going to play Dokic. It really didn't matter to me. I just wanted to work on my 
game and try to improve my game. For me right now winning is not that important. 
It's more important, you know, to try new things that I've been working on, see 
how they go. Whatever feels comfortable for me, just keep doing them in matches.

Q. Do you sense she's vulnerable?

ELENA BOVINA: Who? 

Q. Dokic. She's played a lot of matches. She had the hamstring. Did you think of 
that this morning?

ELENA BOVINA: No, I never did. You know, she's probably tired. As I said, I 
don't know what's the reason, you know, why she was not maybe a hundred percent 
today. But this happens, you know. It's not that she's the only player out there 
that happen something like that. It happens to every player. What you do is you 
just try to find a way out of this situation, try to go through that day. You 
know, maybe she didn't feel -- maybe she's sick or something, I don't know. You 
know, basically she was trying to go through the day. I knew, you know, that 
she's not -- like she doesn't play her best tennis. I was just solid. I just 
made her hit a lot of balls. 

Q. Last week you were serving for the match against Mauresmo. Did you get 
nervous?

ELENA BOVINA: Yes, I got a little bit nervous there. Not that nervous; I got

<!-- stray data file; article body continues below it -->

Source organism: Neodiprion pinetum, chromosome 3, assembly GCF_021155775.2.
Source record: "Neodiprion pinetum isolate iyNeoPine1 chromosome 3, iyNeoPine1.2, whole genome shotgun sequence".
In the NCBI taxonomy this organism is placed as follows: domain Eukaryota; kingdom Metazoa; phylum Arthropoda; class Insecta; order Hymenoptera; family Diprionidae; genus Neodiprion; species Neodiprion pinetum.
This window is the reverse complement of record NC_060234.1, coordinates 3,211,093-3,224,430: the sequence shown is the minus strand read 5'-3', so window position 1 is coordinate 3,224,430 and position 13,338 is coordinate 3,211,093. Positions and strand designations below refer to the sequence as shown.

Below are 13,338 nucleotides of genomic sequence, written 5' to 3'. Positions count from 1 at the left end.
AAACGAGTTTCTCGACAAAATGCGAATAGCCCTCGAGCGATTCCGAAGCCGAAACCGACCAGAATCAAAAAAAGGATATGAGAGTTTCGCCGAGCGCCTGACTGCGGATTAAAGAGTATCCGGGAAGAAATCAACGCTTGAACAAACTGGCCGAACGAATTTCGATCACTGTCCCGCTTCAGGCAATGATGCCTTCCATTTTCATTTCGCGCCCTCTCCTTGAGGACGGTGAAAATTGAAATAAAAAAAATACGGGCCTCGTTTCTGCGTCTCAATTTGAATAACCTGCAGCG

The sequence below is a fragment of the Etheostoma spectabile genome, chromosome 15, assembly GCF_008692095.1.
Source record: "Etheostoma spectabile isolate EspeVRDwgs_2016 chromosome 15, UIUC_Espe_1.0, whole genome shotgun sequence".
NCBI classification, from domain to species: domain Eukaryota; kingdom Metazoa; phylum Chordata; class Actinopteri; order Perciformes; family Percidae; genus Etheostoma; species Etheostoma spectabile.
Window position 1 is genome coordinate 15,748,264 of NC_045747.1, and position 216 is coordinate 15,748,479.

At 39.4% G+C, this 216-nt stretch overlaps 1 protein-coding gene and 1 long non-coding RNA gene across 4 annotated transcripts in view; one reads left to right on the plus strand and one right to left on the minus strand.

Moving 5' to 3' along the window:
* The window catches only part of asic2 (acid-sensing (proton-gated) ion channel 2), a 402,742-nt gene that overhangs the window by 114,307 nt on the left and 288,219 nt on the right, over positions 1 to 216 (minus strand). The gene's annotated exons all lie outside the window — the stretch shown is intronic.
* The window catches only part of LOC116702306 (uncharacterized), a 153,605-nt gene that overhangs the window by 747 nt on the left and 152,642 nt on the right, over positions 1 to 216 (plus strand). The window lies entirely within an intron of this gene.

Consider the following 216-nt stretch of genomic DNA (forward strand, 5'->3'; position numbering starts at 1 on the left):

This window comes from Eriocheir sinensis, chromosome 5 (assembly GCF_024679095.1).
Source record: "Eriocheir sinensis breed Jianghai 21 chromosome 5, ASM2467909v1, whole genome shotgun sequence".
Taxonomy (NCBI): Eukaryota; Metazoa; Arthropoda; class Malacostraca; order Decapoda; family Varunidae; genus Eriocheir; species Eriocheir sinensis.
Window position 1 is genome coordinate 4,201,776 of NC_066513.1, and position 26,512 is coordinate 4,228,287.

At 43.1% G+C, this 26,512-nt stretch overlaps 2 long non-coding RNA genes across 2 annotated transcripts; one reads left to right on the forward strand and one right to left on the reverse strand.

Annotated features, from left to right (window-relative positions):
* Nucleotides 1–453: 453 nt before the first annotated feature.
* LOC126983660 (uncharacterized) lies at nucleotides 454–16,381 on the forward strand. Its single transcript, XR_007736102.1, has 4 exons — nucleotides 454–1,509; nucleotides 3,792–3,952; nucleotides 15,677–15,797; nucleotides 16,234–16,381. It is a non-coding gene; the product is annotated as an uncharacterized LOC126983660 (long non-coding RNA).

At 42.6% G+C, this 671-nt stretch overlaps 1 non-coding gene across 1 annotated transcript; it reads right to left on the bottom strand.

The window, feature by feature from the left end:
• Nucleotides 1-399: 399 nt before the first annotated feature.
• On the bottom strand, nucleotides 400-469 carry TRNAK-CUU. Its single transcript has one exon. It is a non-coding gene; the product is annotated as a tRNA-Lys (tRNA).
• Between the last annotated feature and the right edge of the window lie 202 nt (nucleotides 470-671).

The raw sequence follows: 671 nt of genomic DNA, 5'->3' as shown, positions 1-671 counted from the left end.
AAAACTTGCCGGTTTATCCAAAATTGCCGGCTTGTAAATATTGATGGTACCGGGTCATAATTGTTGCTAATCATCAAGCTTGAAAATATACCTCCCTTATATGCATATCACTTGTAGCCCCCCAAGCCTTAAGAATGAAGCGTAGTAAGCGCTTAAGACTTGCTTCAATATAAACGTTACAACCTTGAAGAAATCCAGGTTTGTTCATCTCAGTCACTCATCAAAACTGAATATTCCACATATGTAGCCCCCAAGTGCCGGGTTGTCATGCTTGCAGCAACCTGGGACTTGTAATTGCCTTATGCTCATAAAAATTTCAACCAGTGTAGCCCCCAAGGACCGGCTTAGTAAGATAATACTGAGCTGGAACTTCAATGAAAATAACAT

confused a little bit because the situation, I wasn't familiar with, it was 
something new to me, to play a Top 10 player. Especially it was a long match, I 
got a little tired. Of course, you know, I was like thinking about serving for 
the match, which was probably my mistake. I should just go out there and, you 
know, serve another game, so. But definitely today it helped me a lot, the last 
match against Mauresmo. I was feeling comfortable. I basically knew what to do 
on that service game, the last game. 

Q. Why are there so many Russian players coming through?

ELENA BOVINA: I don't know. We're probably -- if we do something, we try to do 
it a hundred percent, we try to be the best. You know, it's not only Russians. I 
think all the players are like that. If they do something, they want to do it 
great, they want to be the best at it. It's just I think we had a lot of great 
players before. They couldn't get out of Russia. You know, was difficult times 
back then. Right now it's you can do whatever you want. A lot of girls go 
practice to Spain, on the States. They have a bunch of opportunities, you know. 
That's why I think, that's the main reason why. It's not like we never had any 
great players. We did. Unfortunately, it was just those bad times that they